Vitrectomy is the surgical removal of the vitreous (transparent gel that fills the eye from the iris to the retina).
The bulk of the contents of the eyeball is a clear jelly-like substance that is susceptible to several afflictions that impair vision by damaging its transparency.
- Bleeding, particularly from diabetic retinopathy
- Blood vessels growing into the vitreous, again due to diabetes.
The retina is the light-sensitive membrane that receives images and transmits them to the brain. It covers the inside of the back of the eye. On occasion the retina will fall into the vitreous, a condition called retinal detachment. This may be due to disease in the vitreous that pulls the retina inward, small tears in the retina that allow liquid to seep behind it and push it forward, or injury to the eye that simply breaks the retina loose. It may be necessary to remove the vitreous in order to replace the retina and restore vision.
Using instruments suited for microscopic surgery, the ophthalmologist (eye surgeon) penetrates the eyeball, aspirates the vitreous, and replaces it with saline. The saline replaces the vitreous at a constant pressure in order to keep the eye from collapsing. Once the saline is in place, both eyes are patched. The procedure takes two to three hours to complete.
Because this is a major operation on the eye, the surgeon will perform a very extensive evaluation of both eyes. After looking inside with a variety of lenses, a CT, MRI, or ultrasound study may be needed. Immediately prior to the vitrectomy, the pupils will be dilated.
Eye drops and antibiotics are administered, and eye rest is advised until healing is completed.
Risks associated with vitrectomy are retinal detachment, bleeding, iatrogenic (medically caused) cataracts, and endophthalmitis (inflammation of the eyeball).
Vision is restored to useful levels in two-thirds of patients.
O'Malley, Conor. "Vitreous." In General Ophthalmology, edited by Daniel Vaughan, 13th ed. Stamford: Appleton & Lange, 1993.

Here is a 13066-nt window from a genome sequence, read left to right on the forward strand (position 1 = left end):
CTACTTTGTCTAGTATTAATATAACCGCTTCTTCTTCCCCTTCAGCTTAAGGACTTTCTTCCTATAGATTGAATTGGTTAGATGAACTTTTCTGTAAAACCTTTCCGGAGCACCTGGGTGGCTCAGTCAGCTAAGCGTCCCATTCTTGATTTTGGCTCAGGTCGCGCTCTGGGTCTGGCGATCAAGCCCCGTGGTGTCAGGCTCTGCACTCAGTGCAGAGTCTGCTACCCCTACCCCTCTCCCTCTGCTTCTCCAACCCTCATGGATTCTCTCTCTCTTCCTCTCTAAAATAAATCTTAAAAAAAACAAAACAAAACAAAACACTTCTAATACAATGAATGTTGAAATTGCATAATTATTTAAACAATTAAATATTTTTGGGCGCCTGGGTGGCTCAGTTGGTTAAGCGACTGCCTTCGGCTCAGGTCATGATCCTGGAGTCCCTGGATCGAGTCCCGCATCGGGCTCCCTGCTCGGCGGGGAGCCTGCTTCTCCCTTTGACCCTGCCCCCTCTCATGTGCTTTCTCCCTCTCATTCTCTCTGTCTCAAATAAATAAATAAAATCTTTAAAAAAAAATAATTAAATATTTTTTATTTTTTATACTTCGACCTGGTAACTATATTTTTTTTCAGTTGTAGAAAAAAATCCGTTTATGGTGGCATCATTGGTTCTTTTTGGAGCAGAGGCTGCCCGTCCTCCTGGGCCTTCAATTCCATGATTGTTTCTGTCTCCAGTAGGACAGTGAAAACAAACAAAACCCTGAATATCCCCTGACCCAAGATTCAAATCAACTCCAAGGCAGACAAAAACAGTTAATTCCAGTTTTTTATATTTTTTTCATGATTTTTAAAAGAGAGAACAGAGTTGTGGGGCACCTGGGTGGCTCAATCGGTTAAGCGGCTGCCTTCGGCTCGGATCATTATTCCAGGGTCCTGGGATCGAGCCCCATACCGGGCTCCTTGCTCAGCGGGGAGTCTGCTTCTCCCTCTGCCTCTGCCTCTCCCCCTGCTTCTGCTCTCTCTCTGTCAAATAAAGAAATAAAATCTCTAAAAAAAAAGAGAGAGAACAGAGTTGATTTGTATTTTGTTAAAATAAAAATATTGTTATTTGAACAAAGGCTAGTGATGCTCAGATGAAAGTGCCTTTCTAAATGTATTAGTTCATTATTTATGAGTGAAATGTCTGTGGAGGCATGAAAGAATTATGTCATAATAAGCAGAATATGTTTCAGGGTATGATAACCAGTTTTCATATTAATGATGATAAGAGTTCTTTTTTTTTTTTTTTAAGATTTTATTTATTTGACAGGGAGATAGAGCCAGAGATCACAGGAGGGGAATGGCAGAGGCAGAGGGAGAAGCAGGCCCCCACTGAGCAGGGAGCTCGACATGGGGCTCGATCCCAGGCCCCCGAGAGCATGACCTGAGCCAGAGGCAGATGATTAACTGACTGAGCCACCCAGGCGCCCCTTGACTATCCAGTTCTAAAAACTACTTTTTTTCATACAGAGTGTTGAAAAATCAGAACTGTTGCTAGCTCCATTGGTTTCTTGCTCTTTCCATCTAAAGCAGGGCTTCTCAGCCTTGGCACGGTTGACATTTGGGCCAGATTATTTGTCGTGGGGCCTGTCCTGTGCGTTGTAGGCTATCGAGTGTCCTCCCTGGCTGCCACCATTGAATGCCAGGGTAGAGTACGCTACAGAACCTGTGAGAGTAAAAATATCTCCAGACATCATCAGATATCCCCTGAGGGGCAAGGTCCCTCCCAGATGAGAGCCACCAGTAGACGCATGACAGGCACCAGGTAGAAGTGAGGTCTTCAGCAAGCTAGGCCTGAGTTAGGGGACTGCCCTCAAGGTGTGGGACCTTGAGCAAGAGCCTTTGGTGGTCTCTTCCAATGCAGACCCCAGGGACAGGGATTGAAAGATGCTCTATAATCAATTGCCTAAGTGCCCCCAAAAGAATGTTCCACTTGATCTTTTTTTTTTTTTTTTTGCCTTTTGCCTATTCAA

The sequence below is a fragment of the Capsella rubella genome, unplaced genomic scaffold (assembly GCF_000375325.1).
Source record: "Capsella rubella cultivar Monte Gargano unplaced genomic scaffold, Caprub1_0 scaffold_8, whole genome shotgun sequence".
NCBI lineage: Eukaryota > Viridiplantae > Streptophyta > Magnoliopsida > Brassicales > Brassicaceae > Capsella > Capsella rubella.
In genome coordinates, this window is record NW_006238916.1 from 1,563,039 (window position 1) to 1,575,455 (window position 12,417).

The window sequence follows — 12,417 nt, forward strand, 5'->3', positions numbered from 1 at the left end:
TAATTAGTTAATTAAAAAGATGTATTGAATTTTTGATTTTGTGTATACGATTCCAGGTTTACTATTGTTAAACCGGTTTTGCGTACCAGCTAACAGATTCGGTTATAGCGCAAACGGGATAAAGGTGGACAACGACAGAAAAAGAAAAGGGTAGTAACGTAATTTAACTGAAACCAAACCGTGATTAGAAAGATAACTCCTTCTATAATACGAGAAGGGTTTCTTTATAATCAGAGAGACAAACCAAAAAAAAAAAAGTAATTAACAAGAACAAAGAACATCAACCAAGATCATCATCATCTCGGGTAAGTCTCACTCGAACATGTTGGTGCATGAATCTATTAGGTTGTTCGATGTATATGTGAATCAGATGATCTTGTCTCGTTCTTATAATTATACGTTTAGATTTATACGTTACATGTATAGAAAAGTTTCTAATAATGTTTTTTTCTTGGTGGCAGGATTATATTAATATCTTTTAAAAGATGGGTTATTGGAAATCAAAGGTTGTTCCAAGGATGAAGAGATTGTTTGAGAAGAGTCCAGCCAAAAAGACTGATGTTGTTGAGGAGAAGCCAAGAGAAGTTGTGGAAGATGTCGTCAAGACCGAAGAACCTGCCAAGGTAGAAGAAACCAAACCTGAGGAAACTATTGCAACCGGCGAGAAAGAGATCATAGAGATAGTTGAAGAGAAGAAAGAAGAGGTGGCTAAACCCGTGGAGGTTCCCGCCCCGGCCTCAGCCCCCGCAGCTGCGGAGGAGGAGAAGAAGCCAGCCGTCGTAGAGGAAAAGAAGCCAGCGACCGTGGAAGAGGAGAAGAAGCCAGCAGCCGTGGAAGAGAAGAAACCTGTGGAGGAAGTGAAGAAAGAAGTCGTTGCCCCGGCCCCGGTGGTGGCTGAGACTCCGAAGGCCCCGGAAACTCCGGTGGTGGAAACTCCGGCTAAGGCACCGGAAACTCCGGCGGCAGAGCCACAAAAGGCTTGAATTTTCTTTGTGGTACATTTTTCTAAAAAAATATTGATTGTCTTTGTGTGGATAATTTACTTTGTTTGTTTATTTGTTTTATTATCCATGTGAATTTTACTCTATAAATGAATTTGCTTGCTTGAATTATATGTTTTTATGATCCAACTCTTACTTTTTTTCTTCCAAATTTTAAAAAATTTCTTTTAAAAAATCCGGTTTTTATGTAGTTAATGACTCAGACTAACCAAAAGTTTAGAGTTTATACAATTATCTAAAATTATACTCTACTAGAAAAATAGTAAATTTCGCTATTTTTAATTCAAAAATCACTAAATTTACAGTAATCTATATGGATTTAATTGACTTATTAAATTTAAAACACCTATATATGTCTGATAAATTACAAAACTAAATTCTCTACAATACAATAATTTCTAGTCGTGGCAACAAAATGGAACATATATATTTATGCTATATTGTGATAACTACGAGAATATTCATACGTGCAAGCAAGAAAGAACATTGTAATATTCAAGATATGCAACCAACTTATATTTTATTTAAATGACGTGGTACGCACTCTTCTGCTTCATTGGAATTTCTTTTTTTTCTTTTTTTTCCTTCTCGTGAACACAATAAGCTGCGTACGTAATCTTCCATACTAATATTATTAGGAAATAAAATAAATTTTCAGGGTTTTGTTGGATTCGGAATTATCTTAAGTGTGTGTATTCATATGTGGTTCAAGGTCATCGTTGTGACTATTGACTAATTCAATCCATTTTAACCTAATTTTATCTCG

Computed tomography (CT scan)— Computerized method of creating images of internal organs using x rays.
Diabetic retinopathy— Disease that damages the blood vessels in the back of the eye caused by diabetes mellitus.
Endophthalmitis— Inflammation of the eyeball.
Iatrogenic— Inadvertently caused by medical treatment.
Magnetic resonance imaging (MRI)— Computer ized method of creating images of internal organs using magnetic fields.
Saline— A salt solution equivalent to that in the body—0.9% salt in water.
"Vitrectomy." Gale Encyclopedia of Medicine, 3rd ed.. . Encyclopedia.com. (October 18, 2017). http://www.encyclopedia.com/medicine/encyclopedias-almanacs-transcripts-and-maps/vitrectomy
"Vitrectomy." Gale Encyclopedia of Medicine, 3rd ed.. . Retrieved October 18, 2017 from Encyclopedia.com: http://www.encyclopedia.com/medicine/encyclopedias-almanacs-transcripts-and-maps/vitrectomy
"vitrectomy." A Dictionary of Nursing. . Encyclopedia.com. (October 18, 2017). http://www.encyclopedia.com/caregiving/dictionaries-thesauruses-pictures-and-press-releases/vitrectomy
"vitrectomy." A Dictionary of Nursing. . Retrieved October 18, 2017 from Encyclopedia.com: http://www.encyclopedia.com/caregiving/dictionaries-thesauruses-pictures-and-press-releases/vitrectomy